Journal of Proceedings, and Addresses, Volume 23; Volume 29

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Page 8 - Association, for the full period of twenty years, the purpose and objects of which are to elevate the character and advance the interests of the profession of teaching, and to promote the cause of popular education in the United States.
Page 793 - The One remains, the many change and pass; Heaven's light forever shines, Earth's shadows fly; Life, like a dome of many-colored glass, Stains the white radiance of Eternity, Until Death tramples it to fragments.
Page 556 - Wherefore, that here we may briefly end, of Law there can be no less acknowledged than that her seat is the bosom of God, her voice the harmony of the world; all things in heaven• and earth do her homage, the very least as feeling her care, and the greatest as not exempted from her power...
Page 556 - Of law there can be no less acknowledged, than that her seat is the bosom of God, her voice the harmony of the world ; all things in heaven and earth do her homage, the very least as feeling her care, and the greatest as not exempted from her power ; both angels, and men, and creatures of what condition soever, though each in different sort and manner, yet all with uniform consent, admiring her as the mother of their peace and joy.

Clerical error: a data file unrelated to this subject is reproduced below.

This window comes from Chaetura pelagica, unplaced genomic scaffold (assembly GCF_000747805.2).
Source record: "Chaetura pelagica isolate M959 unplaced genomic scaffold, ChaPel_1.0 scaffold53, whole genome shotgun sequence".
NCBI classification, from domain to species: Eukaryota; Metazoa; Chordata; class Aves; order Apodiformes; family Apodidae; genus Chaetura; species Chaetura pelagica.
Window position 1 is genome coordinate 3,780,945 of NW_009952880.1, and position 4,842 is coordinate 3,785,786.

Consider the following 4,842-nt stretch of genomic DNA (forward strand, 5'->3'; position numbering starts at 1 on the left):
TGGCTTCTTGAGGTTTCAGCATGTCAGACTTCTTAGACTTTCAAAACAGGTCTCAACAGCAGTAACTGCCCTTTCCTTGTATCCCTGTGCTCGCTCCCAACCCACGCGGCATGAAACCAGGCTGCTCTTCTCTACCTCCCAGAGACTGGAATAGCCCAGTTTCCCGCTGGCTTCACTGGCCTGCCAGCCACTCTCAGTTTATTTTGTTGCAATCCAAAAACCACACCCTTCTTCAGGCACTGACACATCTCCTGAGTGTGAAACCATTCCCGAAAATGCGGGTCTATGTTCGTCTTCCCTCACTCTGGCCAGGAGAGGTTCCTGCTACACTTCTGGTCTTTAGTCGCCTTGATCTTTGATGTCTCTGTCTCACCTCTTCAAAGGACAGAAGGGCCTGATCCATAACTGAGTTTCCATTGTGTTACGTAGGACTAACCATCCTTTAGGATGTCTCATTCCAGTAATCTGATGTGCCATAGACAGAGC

Page 275 - ... hath made of one blood all nations of men to dwell on all the face of the earth...
Page 832 - For nature crescent does not grow alone In thews and bulk, but, as this temple waxes, The inward service of the mind and soul Grows wide withal.
Page 696 - For the invisible things of God from the creation of the world are clearly seen, being understood by the things that are made, even His eternal power and Godhead...
Page 327 - Gratiano speaks an infinite deal of nothing, more than any man in all Venice. His reasons are as two grains of wheat hid in two bushels of chaff : you shall seek all day ere you find them, and when you have them, they are not worth the search.
Page 258 - In the Negro countenance you will often meet with strong traits of benignity. I have felt yearnings of tenderness towards some of these faces — or rather masks— that have looked out kindly upon one in casual encounters in the streets and highways. I love what Fuller beautifully calls — these
Page 212 - We know what Master laid thy keel, What Workmen wrought thy ribs of steel, Who made each mast, and sail, and rope, What anvils rang, what hammers beat, In what a forge, and what a heat Were shaped the anchors of thy hope!

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